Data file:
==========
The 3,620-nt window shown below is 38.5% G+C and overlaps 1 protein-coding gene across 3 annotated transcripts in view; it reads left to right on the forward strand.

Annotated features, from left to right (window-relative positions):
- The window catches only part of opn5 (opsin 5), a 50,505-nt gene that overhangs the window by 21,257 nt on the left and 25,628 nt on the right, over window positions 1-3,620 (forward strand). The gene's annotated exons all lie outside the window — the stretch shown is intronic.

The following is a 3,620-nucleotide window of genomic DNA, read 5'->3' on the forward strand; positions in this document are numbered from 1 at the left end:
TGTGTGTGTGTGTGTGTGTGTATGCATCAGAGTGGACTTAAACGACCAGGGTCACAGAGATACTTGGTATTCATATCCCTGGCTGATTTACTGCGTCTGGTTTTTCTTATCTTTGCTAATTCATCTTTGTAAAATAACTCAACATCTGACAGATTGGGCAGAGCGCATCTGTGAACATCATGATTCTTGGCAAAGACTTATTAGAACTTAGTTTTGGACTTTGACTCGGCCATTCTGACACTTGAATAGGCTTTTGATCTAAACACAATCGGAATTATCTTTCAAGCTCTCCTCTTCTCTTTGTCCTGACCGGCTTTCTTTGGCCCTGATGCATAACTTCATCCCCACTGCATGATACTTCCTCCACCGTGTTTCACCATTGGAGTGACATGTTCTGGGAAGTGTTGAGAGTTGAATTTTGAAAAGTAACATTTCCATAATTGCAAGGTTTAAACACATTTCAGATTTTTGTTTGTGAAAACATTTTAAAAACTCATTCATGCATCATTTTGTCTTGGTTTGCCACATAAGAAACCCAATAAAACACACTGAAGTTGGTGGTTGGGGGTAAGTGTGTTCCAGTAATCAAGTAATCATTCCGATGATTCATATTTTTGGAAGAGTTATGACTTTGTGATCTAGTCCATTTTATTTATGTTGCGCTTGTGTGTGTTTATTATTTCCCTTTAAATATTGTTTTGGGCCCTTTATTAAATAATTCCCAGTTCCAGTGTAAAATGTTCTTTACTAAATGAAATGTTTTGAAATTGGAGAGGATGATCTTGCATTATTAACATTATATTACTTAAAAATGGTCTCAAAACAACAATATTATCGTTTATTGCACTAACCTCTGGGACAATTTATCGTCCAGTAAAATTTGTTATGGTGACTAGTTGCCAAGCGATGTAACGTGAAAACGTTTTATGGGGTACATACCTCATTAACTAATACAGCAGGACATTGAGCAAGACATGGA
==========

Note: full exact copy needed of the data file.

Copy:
The 3,620-nt window shown below is 38.5% G+C and overlaps 1 protein-coding gene across 3 annotated transcripts in view; it reads left to right on the forward strand.

Annotated features, from left to right (window-relative positions):
- The window catches only part of opn5 (opsin 5), a 50,505-nt gene that overhangs the window by 21,257 nt on the left and 25,628 nt on the right, over window positions 1-3,620 (forward strand). The gene's annotated exons all lie outside the window — the stretch shown is intronic.

The following is a 3,620-nucleotide window of genomic DNA, read 5'->3' on the forward strand; positions in this document are numbered from 1 at the left end:
TGTGTGTGTGTGTGTGTGTGTATGCATCAGAGTGGACTTAAACGACCAGGGTCACAGAGATACTTGGTATTCATATCCCTGGCTGATTTACTGCGTCTGGTTTTTCTTATCTTTGCTAATTCATCTTTGTAAAATAACTCAACATCTGACAGATTGGGCAGAGCGCATCTGTGAACATCATGATTCTTGGCAAAGACTTATTAGAACTTAGTTTTGGACTTTGACTCGGCCATTCTGACACTTGAATAGGCTTTTGATCTAAACACAATCGGAATTATCTTTCAAGCTCTCCTCTTCTCTTTGTCCTGACCGGCTTTCTTTGGCCCTGATGCATAACTTCATCCCCACTGCATGATACTTCCTCCACCGTGTTTCACCATTGGAGTGACATGTTCTGGGAAGTGTTGAGAGTTGAATTTTGAAAAGTAACATTTCCATAATTGCAAGGTTTAAACACATTTCAGATTTTTGTTTGTGAAAACATTTTAAAAACTCATTCATGCATCATTTTGTCTTGGTTTGCCACATAAGAAACCCAATAAAACACACTGAAGTTGGTGGTTGGGGGTAAGTGTGTTCCAGTAATCAAGTAATCATTCCGATGATTCATATTTTTGGAAGAGTTATGACTTTGTGATCTAGTCCATTTTATTTATGTTGCGCTTGTGTGTGTTTATTATTTCCCTTTAAATATTGTTTTGGGCCCTTTATTAAATAATTCCCAGTTCCAGTGTAAAATGTTCTTTACTAAATGAAATGTTTTGAAATTGGAGAGGATGATCTTGCATTATTAACATTATATTACTTAAAAATGGTCTCAAAACAACAATATTATCGTTTATTGCACTAACCTCTGGGACAATTTATCGTCCAGTAAAATTTGTTATGGTGACTAGTTGCCAAGCGATGTAACGTGAAAACGTTTTATGGGGTACATACCTCATTAACTAATACAGCAGGACATTGAGCAAGACATGGA